How are Utah schools faring in the constantly changing world of modern education? This new world includes school violence, more pupils than most other states (we still have the largest households in the country), multicultural classrooms and very little money.
Meet Angela Rowland, Principal of Utah International Charter School.
Utah International Charter School is a public charter junior high and high school in South Salt Lake intended to give refugees, immigrants and American-born students full access to content-based, sheltered English instruction in every class, and to empower them with collaboration skills, critical-thinking skills, and diverse global perspectives. Mixed-ability classes are limited to 25 students, with an average class size of 20.
The art assignment sounded simple. Each student had written an essay about what their “home” looked like; now they were supposed to draw a picture of that place. But many of the students were stumped. Rowland leans over to help a student think the assignment through: “Was your house square? Round?” she asks.
They decide the house was an unadorned rectangle. When many of these students think of home, they’re thinking of the refugee camp they used to live in. It’s hard to translate that imagination to Utah, where we think of picket fences and manicured lawns.
Rowland has experience working with underprivileged and outsider kids—she was a teacher in the Navajo Nation and a social worker for 13 years. She was the founding principal of Utah International Charter School.
Charter schools have a controversial reputation—the week we were researching this article, two went out of business. Intended to add flexibility to education bureaucracy, charters are tax-payer funded like public schools, but many have been managed for profit, a risky business. But you don’t have to visit the classrooms at Utah International to see that it’s unlike other district schools.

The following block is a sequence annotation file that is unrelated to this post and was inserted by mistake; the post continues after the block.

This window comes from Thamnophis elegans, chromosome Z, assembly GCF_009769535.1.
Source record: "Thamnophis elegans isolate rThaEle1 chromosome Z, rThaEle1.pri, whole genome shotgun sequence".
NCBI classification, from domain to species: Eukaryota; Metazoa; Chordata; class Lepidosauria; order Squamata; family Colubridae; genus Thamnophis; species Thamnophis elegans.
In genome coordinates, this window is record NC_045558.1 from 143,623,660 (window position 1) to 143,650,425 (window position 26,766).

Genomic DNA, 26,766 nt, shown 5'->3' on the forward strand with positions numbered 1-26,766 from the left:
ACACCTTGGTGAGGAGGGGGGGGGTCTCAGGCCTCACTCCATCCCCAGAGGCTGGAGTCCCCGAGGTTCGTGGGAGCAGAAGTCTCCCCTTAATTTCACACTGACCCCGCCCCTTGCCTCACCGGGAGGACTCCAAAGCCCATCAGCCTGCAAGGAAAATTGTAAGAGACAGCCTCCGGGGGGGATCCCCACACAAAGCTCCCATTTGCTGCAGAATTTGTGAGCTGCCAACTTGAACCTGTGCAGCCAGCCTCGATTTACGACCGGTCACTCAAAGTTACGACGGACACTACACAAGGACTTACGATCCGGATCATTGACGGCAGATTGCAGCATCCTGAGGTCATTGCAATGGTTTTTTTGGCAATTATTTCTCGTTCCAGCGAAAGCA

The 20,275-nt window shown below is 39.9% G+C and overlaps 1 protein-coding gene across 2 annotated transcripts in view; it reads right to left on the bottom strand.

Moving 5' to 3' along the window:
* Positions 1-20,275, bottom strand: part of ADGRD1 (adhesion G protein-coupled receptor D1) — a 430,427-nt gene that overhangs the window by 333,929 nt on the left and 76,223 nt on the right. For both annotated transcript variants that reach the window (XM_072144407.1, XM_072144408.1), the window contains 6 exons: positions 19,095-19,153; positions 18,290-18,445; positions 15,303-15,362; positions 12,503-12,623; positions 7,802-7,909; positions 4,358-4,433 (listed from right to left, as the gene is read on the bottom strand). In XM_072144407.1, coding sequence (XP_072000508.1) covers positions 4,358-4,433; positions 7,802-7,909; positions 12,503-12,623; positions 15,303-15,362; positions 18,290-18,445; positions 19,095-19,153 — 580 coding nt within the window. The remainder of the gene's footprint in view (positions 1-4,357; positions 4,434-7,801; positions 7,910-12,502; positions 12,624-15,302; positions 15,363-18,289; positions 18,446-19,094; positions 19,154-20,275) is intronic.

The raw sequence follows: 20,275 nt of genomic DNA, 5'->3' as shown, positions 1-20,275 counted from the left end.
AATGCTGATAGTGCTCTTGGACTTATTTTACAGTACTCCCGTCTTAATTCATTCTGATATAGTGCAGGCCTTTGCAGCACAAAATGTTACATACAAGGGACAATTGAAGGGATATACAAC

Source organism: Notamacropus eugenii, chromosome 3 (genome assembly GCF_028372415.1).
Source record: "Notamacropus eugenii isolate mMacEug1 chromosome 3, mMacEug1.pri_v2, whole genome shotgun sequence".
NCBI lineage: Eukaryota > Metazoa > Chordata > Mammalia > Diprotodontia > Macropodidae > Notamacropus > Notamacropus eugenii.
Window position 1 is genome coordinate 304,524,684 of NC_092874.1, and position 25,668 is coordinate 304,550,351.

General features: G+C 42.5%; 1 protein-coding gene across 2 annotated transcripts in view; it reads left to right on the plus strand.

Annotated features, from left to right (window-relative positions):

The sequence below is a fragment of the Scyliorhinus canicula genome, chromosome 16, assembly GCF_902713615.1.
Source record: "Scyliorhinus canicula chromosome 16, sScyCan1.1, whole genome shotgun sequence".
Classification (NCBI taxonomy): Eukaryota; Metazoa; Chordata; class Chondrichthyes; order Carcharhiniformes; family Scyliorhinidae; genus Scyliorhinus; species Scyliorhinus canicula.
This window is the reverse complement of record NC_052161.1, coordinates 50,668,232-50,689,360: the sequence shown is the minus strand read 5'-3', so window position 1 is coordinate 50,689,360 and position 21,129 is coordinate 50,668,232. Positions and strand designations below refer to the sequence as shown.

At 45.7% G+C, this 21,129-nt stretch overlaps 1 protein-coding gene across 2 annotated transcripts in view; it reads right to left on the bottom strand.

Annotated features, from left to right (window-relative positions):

“We have 240 students here. And there are 30 home languages,” says Rowland. “Most kids are new to the country. Many have never been to school. We have 15-year-olds reading English at a first-grade level. They’re all behind. We have a schedule full of English, Science, Social Studies, Math, plus PE or art. We concentrate on the basics.”
Besides the linguistic and cultural challenges, The Utah International campus is located in a neighborhood of generational poverty.
“We’re community-eligible, so every kid gets free breakfast, lunch, snack and dinner.”
The students are fed, but this school faces challenges others do not: For funding and follow-up purposes both the federal and state level want to ensure schools are communicating with parents. And these parents value education greatly, they know it’s the key to getting their kids out of poverty. “But the parents of our students often don’t have email. They may not read English, they’re working two jobs or doing shift work. They may own one car for the whole family or not own one at all”. In some classes, says Rowland, only two students may speak the same language. Difference is the norm. But, she adds, “A big strength of our school is that differences that mattered at home don’t apply here. There are a lot of cross-cultural friendships.”
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